“All I want is to be happy/All I want is love,” Sven Gamsky, a.k.a. Still Woozy, declares on “Drake,” a track from his debut album, If This Isn’t Nice, I Don’t Know What Is. The lyric encapsulates Gamsky’s romantic obsession from within a closed loop of internal doubts. He wants love, but he can’t get out of his head. The conflicting impulses create a neat irony and friction that powers his music. Bubbly, upbeat, and eminently listenable, the album conveys even its confessions of distress with triumphant confidence.
Gamsky echoes these thematic conflicts through a mix of genre-blending, as the album’s sound draws from folk and hip-hop, packaged together in a dozen tightly arranged and catchy songs. If This Isn’t Nice, I Don’t Know What Is was produced and mixed in Gamsky’s home studio garage, which gives the music an insular, bedroom-pop feel. “You wouldn’t last a day in my head,” he warns on the album’s opening track, “Woof.” The arrangements are elemental but appealingly melodic. Imagine if Kurt Vile cut out all of the virtuosic noodling from his nine-minute opuses and distilled their essence to approximately two-and-a-half minutes.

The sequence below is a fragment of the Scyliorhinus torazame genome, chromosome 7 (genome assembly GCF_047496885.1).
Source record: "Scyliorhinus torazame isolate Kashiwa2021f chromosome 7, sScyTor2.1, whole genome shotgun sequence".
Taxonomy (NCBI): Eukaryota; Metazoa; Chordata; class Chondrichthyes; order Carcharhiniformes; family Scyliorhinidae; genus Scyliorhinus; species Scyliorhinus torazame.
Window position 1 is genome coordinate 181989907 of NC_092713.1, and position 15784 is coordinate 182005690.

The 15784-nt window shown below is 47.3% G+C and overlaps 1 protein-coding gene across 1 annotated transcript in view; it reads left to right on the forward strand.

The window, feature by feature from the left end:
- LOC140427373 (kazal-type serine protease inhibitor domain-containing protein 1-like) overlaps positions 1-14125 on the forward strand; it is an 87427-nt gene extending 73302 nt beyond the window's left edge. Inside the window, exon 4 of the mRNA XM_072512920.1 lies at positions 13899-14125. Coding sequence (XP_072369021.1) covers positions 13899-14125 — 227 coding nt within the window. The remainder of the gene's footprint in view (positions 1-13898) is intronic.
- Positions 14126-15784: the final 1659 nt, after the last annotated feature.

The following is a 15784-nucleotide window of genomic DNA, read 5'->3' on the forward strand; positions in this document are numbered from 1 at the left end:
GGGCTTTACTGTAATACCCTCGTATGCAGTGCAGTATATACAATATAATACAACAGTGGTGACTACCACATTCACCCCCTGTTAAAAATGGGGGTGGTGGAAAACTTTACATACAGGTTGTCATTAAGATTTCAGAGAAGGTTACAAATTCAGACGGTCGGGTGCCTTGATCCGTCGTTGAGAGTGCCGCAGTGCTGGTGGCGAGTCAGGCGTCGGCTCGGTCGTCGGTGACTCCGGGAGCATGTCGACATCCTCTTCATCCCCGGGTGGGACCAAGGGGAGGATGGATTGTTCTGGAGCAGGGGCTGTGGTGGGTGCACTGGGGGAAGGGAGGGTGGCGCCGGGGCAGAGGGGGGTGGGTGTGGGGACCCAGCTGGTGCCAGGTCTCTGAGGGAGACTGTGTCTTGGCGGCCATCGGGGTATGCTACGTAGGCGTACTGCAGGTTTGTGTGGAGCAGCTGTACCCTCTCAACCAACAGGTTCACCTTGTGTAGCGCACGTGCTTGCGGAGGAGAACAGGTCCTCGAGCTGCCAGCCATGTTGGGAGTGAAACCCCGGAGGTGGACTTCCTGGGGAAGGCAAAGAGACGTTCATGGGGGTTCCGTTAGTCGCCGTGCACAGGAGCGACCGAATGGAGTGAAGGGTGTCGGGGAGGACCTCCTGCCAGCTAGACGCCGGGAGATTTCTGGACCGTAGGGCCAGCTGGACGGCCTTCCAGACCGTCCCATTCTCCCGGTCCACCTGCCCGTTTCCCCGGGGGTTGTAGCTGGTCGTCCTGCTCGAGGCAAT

Gamsky’s realization of his subconscious romantic yearnings come to the fore on the album’s second track, “Rocky,” where he sings of only being able to accept that his lover cares about him when he’s asleep or dreaming. He delves further into this kind of emotional purgatory on “Get By,” where he muses, “I can’t take anymore/But I can’t get enough,” caught between what he desires and what he can handle—of either love or perhaps substances.
These thorny emotional predicaments are reflected in the songs’ embodiment of life’s ups and downs. Throughout If This Isn’t Nice, I Don’t Know What Is, the music’s fluctuating tempos capture a sense of idling boredom (especially on “These Days”), while Gamsky’s habit of rapidly sing-rapping a mouthful of words following significantly quieter moments evokes the seeming randomness of artistic inspiration. And he manages to give it all a slick momentum.
Or, most of it, anyway. In certain moments, like the straightforward rock song “Kenny,” Gamsky languishes in ennui to the point of dreariness. When Gamsky foregrounds his experimentation with genre, If This Isn’t Nice, I Don’t Know What Is soars, delivering spritely hook after hook that balance out the album’s gloomy lyrical content.
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